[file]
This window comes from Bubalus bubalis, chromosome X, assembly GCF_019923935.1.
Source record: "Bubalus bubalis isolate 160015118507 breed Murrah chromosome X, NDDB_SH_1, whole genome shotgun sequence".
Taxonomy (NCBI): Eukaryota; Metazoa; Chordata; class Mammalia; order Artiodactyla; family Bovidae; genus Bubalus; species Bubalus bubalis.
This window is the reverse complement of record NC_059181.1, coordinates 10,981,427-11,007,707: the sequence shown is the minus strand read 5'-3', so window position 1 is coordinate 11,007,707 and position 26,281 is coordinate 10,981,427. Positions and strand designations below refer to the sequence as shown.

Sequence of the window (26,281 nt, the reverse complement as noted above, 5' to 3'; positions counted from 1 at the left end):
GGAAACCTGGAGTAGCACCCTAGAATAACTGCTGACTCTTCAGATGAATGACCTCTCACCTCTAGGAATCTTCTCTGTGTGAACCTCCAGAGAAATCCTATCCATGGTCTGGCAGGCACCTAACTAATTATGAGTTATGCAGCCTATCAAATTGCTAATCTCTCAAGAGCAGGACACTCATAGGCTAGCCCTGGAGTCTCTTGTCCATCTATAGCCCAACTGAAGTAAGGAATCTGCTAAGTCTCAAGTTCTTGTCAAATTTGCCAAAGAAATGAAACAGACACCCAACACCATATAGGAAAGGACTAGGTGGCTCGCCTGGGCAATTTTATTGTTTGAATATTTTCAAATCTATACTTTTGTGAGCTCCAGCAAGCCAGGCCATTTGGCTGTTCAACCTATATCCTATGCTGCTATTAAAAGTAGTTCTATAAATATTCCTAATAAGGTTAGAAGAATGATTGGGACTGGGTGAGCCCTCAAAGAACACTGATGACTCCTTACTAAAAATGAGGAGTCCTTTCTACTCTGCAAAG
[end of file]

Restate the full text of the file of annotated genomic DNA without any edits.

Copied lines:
This window comes from Bubalus bubalis, chromosome X, assembly GCF_019923935.1.
Source record: "Bubalus bubalis isolate 160015118507 breed Murrah chromosome X, NDDB_SH_1, whole genome shotgun sequence".
Taxonomy (NCBI): Eukaryota; Metazoa; Chordata; class Mammalia; order Artiodactyla; family Bovidae; genus Bubalus; species Bubalus bubalis.
This window is the reverse complement of record NC_059181.1, coordinates 10,981,427-11,007,707: the sequence shown is the minus strand read 5'-3', so window position 1 is coordinate 11,007,707 and position 26,281 is coordinate 10,981,427. Positions and strand designations below refer to the sequence as shown.

Sequence of the window (26,281 nt, the reverse complement as noted above, 5' to 3'; positions counted from 1 at the left end):
GGAAACCTGGAGTAGCACCCTAGAATAACTGCTGACTCTTCAGATGAATGACCTCTCACCTCTAGGAATCTTCTCTGTGTGAACCTCCAGAGAAATCCTATCCATGGTCTGGCAGGCACCTAACTAATTATGAGTTATGCAGCCTATCAAATTGCTAATCTCTCAAGAGCAGGACACTCATAGGCTAGCCCTGGAGTCTCTTGTCCATCTATAGCCCAACTGAAGTAAGGAATCTGCTAAGTCTCAAGTTCTTGTCAAATTTGCCAAAGAAATGAAACAGACACCCAACACCATATAGGAAAGGACTAGGTGGCTCGCCTGGGCAATTTTATTGTTTGAATATTTTCAAATCTATACTTTTGTGAGCTCCAGCAAGCCAGGCCATTTGGCTGTTCAACCTATATCCTATGCTGCTATTAAAAGTAGTTCTATAAATATTCCTAATAAGGTTAGAAGAATGATTGGGACTGGGTGAGCCCTCAAAGAACACTGATGACTCCTTACTAAAAATGAGGAGTCCTTTCTACTCTGCAAAG